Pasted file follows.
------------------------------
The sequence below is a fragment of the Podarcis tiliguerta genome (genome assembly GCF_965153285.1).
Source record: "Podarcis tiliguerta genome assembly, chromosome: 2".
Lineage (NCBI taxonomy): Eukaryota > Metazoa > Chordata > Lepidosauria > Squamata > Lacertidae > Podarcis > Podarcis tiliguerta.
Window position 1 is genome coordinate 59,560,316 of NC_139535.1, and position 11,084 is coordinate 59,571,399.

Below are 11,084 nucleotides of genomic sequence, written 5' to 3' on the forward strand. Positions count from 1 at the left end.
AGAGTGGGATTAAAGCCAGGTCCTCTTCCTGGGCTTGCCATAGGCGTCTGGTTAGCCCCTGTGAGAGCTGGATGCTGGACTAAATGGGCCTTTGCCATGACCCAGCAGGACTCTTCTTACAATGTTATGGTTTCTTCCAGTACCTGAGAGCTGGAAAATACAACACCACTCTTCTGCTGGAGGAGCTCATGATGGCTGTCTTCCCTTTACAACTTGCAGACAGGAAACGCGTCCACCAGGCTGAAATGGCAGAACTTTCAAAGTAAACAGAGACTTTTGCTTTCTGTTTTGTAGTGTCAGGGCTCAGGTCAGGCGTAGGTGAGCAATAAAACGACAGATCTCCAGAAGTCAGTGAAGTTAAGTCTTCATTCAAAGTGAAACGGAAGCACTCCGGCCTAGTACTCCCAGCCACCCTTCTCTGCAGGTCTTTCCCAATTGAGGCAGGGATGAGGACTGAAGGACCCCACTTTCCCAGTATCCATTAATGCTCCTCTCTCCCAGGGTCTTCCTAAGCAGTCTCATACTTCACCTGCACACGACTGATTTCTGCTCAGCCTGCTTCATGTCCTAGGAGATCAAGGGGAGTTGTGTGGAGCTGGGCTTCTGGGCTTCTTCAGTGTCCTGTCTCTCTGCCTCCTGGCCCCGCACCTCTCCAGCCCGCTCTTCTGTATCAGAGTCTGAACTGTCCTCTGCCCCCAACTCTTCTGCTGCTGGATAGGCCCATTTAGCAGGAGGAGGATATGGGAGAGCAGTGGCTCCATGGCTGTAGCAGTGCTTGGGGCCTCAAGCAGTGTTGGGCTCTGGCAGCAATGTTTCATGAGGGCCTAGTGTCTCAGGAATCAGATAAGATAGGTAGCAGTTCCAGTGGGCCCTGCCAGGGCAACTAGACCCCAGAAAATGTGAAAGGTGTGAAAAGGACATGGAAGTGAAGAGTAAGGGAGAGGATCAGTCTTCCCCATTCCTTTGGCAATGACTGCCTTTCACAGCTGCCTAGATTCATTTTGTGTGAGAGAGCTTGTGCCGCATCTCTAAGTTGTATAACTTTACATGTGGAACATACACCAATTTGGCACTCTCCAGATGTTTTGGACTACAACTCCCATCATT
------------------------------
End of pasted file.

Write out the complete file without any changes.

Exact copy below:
The sequence below is a fragment of the Podarcis tiliguerta genome (genome assembly GCF_965153285.1).
Source record: "Podarcis tiliguerta genome assembly, chromosome: 2".
Lineage (NCBI taxonomy): Eukaryota > Metazoa > Chordata > Lepidosauria > Squamata > Lacertidae > Podarcis > Podarcis tiliguerta.
Window position 1 is genome coordinate 59,560,316 of NC_139535.1, and position 11,084 is coordinate 59,571,399.

Below are 11,084 nucleotides of genomic sequence, written 5' to 3' on the forward strand. Positions count from 1 at the left end.
AGAGTGGGATTAAAGCCAGGTCCTCTTCCTGGGCTTGCCATAGGCGTCTGGTTAGCCCCTGTGAGAGCTGGATGCTGGACTAAATGGGCCTTTGCCATGACCCAGCAGGACTCTTCTTACAATGTTATGGTTTCTTCCAGTACCTGAGAGCTGGAAAATACAACACCACTCTTCTGCTGGAGGAGCTCATGATGGCTGTCTTCCCTTTACAACTTGCAGACAGGAAACGCGTCCACCAGGCTGAAATGGCAGAACTTTCAAAGTAAACAGAGACTTTTGCTTTCTGTTTTGTAGTGTCAGGGCTCAGGTCAGGCGTAGGTGAGCAATAAAACGACAGATCTCCAGAAGTCAGTGAAGTTAAGTCTTCATTCAAAGTGAAACGGAAGCACTCCGGCCTAGTACTCCCAGCCACCCTTCTCTGCAGGTCTTTCCCAATTGAGGCAGGGATGAGGACTGAAGGACCCCACTTTCCCAGTATCCATTAATGCTCCTCTCTCCCAGGGTCTTCCTAAGCAGTCTCATACTTCACCTGCACACGACTGATTTCTGCTCAGCCTGCTTCATGTCCTAGGAGATCAAGGGGAGTTGTGTGGAGCTGGGCTTCTGGGCTTCTTCAGTGTCCTGTCTCTCTGCCTCCTGGCCCCGCACCTCTCCAGCCCGCTCTTCTGTATCAGAGTCTGAACTGTCCTCTGCCCCCAACTCTTCTGCTGCTGGATAGGCCCATTTAGCAGGAGGAGGATATGGGAGAGCAGTGGCTCCATGGCTGTAGCAGTGCTTGGGGCCTCAAGCAGTGTTGGGCTCTGGCAGCAATGTTTCATGAGGGCCTAGTGTCTCAGGAATCAGATAAGATAGGTAGCAGTTCCAGTGGGCCCTGCCAGGGCAACTAGACCCCAGAAAATGTGAAAGGTGTGAAAAGGACATGGAAGTGAAGAGTAAGGGAGAGGATCAGTCTTCCCCATTCCTTTGGCAATGACTGCCTTTCACAGCTGCCTAGATTCATTTTGTGTGAGAGAGCTTGTGCCGCATCTCTAAGTTGTATAACTTTACATGTGGAACATACACCAATTTGGCACTCTCCAGATGTTTTGGACTACAACTCCCATCATT